On September 2006, the monthly publication Comic Ryu was launched. On October 2006, Weekly Asahi Performing Arts celebrated its 50th anniversary. On May 2007, the animated TV series Dennou coli was in production, and on May 2011, Rongu Blessing’s Long Blessed Diet (Ryosuke Miki series) produced a cumulative total of 1.16 million views. On January 2012, the monthly publication Volt was launched, and on September 2012, Sweet Girly Artbook Larme launched. On April 2013, the TV drama Tokimeki Deka Tachibana, which was based on Tokuma Comics Sakado by Sadako original, and Torii Tori Drawing was broadcast on TV Tokyo as a series. On June 2013, Tokuma Bunko’s drama Traffic by Shibata Yoshiki is broadcast on NHK. On May 2014, the company released the movie Wood Job! ~ Original God of Dreams nationwide. God's Honorable Emotional Daily by Miura Shin was also released. On July 2015, the Comic Ryo TV animated series Monster Musume no daily life was broadcast.
On January 2017, Tokuma Bunko launched the drama Today is a good day by Maha Harada which was broadcast at WOWOW. On March 2017, Tokuma Shoten became a subsidiary of Culture Convenience Club through an acquisition exchange of shares. On April 2017, Comic Ruy’s original TV animated series, Alice and Kura Six by Tetsuya Imai was broadcast. On July 2017, Tokuma Bunko’s drama Akira and Akira by Ike Well Jun was broadcast at WOWOW. Comic Ryu’s original TV animated series Centaur’s Trouble by Kei Murayama was broadcast.
- Animage (アニメージュ Animēju)
- Chara Selection
- Famimaga (ファミリーコンピュータマガジン Family Computer Magazine)
- Famimaga 64
- Famimaga Weekly
- Goods Press
- Hyper Hobby
- LoveBerry (ラブベリー RabuBerī)
- Mega Drive Fan
- Mondai Shōsetsu (問題小説)
- Monthly Asahi Geinō Entame (月刊アサヒ芸能エンタメ! Gekkan Asahi Geinō Entame!)
- Monthly Comic Ryū (月刊COMICリュウ Gekkan COMIC Ryū)
- Monthly Comic Zenon (月刊コミックゼノン Gekkan Komikku Zenon)
- Monthly Manga Voice (月刊マンガボーイズ Gekkan Manga Bōizu)
- Monthly Shōnen Captain (月刊少年キャプテン Gekkan Shōnen Kyaputen)
- MSX Fan
- PC Engine Fan
- SF Adventure (SFアドベンチャー Esuefu Adobenchā)
- SF Fantasy Ryū (SF・ファンタジー リュウ Esuefo Fantajī Ryū)
- Shokuraku (食楽)
- TV Land (テレビランド Terebi Rando)
- Weekly Asahi Geinō (週刊アサヒ芸能 Shūkan Asahi Geinō)
- Nausicaä of the Valley of the Wind (1984)
- Castle in the Sky (1986)
- My Neighbor Totoro (1988)
- Kiki's Delivery Service (1989)
- Only Yesterday (1991)
- Porco Rosso (1992)
- Pom Poko (1994)
- Whisper of the Heart (1995)
- Princess Mononoke (1997)
- My Neighbors the Yamadas (1999)
- Spirited Away (2001)
- The Cat Returns (2002)
- Ghost in the Shell 2: Innocence (2004)
- Howl's Moving Castle (2004)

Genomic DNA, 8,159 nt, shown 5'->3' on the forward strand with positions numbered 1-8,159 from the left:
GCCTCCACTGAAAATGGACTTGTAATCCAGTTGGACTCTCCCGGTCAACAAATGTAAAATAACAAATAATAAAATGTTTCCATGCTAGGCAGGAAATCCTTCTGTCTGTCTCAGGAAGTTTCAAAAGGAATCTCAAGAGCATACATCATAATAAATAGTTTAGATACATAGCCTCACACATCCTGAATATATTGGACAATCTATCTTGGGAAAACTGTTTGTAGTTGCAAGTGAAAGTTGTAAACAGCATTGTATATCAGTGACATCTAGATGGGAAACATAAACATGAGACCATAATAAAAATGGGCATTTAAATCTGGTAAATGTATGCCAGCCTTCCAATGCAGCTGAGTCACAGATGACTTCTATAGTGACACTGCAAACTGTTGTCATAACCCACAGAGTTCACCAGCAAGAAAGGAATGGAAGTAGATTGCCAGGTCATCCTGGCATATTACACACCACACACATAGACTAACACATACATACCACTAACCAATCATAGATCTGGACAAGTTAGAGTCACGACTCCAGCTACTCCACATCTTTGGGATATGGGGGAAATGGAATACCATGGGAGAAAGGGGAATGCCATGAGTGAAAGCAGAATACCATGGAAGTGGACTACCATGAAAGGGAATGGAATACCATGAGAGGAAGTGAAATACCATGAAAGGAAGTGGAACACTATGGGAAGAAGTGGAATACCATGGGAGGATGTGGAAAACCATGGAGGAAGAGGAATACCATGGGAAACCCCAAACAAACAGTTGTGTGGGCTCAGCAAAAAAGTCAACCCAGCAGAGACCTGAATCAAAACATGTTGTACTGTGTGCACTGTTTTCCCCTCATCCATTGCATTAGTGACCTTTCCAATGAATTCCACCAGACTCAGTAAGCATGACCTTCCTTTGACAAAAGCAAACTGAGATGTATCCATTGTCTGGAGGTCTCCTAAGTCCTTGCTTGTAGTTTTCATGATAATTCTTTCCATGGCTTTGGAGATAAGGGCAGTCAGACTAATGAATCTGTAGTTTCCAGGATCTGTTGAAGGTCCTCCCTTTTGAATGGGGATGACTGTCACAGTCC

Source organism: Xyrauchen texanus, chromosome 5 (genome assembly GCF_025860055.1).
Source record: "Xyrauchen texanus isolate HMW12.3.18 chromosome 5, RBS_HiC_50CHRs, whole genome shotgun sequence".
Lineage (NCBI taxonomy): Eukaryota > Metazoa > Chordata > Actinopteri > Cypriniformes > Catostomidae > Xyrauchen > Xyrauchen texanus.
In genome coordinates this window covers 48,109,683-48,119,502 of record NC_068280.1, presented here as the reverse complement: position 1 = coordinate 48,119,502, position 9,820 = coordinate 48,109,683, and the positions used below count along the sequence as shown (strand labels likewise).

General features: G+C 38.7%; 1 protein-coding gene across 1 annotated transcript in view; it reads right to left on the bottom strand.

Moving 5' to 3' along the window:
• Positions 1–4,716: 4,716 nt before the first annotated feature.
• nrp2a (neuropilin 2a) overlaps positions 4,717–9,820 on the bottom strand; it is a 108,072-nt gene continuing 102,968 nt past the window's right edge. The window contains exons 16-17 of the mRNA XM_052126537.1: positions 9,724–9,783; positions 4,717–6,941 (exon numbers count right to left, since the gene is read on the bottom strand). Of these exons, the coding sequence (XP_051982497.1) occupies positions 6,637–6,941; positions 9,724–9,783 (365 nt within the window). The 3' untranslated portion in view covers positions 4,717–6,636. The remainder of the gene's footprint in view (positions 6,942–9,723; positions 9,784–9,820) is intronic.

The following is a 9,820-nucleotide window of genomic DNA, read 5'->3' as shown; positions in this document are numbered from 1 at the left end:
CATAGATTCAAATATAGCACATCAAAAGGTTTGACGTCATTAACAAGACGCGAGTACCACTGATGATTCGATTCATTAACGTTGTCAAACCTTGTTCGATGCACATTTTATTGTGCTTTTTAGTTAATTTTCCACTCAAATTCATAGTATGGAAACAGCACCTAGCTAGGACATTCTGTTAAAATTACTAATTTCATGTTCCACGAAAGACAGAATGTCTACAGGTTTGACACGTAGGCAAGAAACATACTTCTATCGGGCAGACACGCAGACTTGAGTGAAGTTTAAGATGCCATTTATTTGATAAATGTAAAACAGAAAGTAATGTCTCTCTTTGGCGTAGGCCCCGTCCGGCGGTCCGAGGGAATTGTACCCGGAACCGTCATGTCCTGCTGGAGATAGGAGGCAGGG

|1985||Lot Lot||Yes||No||MSX, Nintendo Entertainment System|
|1985||Exed Exes||Yes||No||Nintendo Entertainment System|
|1987||Labyrinth||No||Yes||Nintendo Entertainment System|
|1988||Captain Silver||No||Yes||Nintendo Entertainment System|
|1990||Guerrière Lyewärd||Yes||Yes||Sharp X68000|
|1990||Power Soccer||No||Yes||Nintendo Entertainment System|
|1991||Kimi Dake ni Ai o...||Yes||Yes||MSX, PC-98, Sharp X68000|
|1991||Dragon Eyes||Yes||Yes||MSX, PC-88, PC-98, Sharp X68000|
|1991||Gorby no Pipeline Daisakusen||No||Yes||FM Towns, MSX, Nintendo Entertainment System|
|1991||Puyo Puyo||No||Yes||Family Computer Disk System|
|1992||Continental||Yes||Yes||MSX, PC-98, Sharp X68000|
|1993||Himitsu no Hanazono||Yes||Yes||PC-98, TurboGrafx CD|
|1993||Yadamon: Wonderland Dream||No||Yes||Super Nintendo Entertainment System|
|1994||Hatsukoi Monogatari||Yes||Yes||TurboGrafx CD|
|1994||Dennō Tenshi: Digital Angel||Yes||Yes||TurboGrafx CD|
|1995||Eternal Filena||Yes||Yes||Super Nintendo Entertainment System|
|1995||Love Quest||Yes||Yes||Super Nintendo Entertainment System|
|1995||ClockWerx||No||Yes||Super Nintendo Entertainment System, PlayStation, Sega Saturn|
|1996||Madō Monogatari: Hanamaru Daiyōchienji||No||Yes||Super Nintendo Entertainment System|
|1996||Virgin Dream||No||Yes||TurboGrafx CD|
|1996||Fire Woman: Matoi-gumi||No||Yes||PC-FX, PlayStation|
|1997||Motteke Tamago||No||Yes||TurboGrafx CD|
|1998||Zoku Hatsukoi Monogatari: Shūgaku Ryokō||No||Yes||PC-FX, PlayStation, Sega Saturn|
|1999||Incredible Crisis||No||Yes||Arcade, PlayStation|
- "会社概要." (Archive) Tokuma Shoten. Retrieved on November 29, 2013. "所在地 〒105-8055 東京都港区芝大門2丁目2番1号"
- "August Issue News Section:Disney Will Distribute Japanese Animation". Animation World Magazine. August 1996. Retrieved 19 July 2011.
- Karrfalt, Wayne (May 27, 1997). "Tokuma looks to merge film, media distribution". The Hollywood Reporter. Retrieved May 21, 2015.